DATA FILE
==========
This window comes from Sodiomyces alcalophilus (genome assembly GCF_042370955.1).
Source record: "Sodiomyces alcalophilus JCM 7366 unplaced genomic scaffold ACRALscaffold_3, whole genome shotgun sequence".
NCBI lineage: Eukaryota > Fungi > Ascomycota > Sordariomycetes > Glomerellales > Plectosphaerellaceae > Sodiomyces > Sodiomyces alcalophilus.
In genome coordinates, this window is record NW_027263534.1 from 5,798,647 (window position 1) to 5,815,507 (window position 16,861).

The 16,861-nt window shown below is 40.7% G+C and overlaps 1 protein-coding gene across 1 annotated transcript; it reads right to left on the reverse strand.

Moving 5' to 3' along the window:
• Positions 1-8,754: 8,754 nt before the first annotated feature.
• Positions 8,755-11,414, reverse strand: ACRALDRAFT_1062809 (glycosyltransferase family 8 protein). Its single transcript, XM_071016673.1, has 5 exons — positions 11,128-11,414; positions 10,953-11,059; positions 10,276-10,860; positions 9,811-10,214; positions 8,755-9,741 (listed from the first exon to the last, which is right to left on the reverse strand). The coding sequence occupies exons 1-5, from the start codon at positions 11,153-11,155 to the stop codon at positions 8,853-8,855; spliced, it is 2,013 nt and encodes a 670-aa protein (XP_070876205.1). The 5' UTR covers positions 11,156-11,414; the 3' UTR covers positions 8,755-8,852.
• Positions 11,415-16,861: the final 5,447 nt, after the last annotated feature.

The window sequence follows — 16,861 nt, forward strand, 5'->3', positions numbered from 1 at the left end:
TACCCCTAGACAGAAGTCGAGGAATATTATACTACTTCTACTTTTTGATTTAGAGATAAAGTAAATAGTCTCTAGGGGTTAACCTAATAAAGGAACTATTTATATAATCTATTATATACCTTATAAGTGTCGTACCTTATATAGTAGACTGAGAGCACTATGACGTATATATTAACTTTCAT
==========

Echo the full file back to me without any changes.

This window comes from Sodiomyces alcalophilus (genome assembly GCF_042370955.1).
Source record: "Sodiomyces alcalophilus JCM 7366 unplaced genomic scaffold ACRALscaffold_3, whole genome shotgun sequence".
NCBI lineage: Eukaryota > Fungi > Ascomycota > Sordariomycetes > Glomerellales > Plectosphaerellaceae > Sodiomyces > Sodiomyces alcalophilus.
In genome coordinates, this window is record NW_027263534.1 from 5,798,647 (window position 1) to 5,815,507 (window position 16,861).

The 16,861-nt window shown below is 40.7% G+C and overlaps 1 protein-coding gene across 1 annotated transcript; it reads right to left on the reverse strand.

Moving 5' to 3' along the window:
• Positions 1-8,754: 8,754 nt before the first annotated feature.
• Positions 8,755-11,414, reverse strand: ACRALDRAFT_1062809 (glycosyltransferase family 8 protein). Its single transcript, XM_071016673.1, has 5 exons — positions 11,128-11,414; positions 10,953-11,059; positions 10,276-10,860; positions 9,811-10,214; positions 8,755-9,741 (listed from the first exon to the last, which is right to left on the reverse strand). The coding sequence occupies exons 1-5, from the start codon at positions 11,153-11,155 to the stop codon at positions 8,853-8,855; spliced, it is 2,013 nt and encodes a 670-aa protein (XP_070876205.1). The 5' UTR covers positions 11,156-11,414; the 3' UTR covers positions 8,755-8,852.
• Positions 11,415-16,861: the final 5,447 nt, after the last annotated feature.

The window sequence follows — 16,861 nt, forward strand, 5'->3', positions numbered from 1 at the left end:
TACCCCTAGACAGAAGTCGAGGAATATTATACTACTTCTACTTTTTGATTTAGAGATAAAGTAAATAGTCTCTAGGGGTTAACCTAATAAAGGAACTATTTATATAATCTATTATATACCTTATAAGTGTCGTACCTTATATAGTAGACTGAGAGCACTATGACGTATATATTAACTTTCAT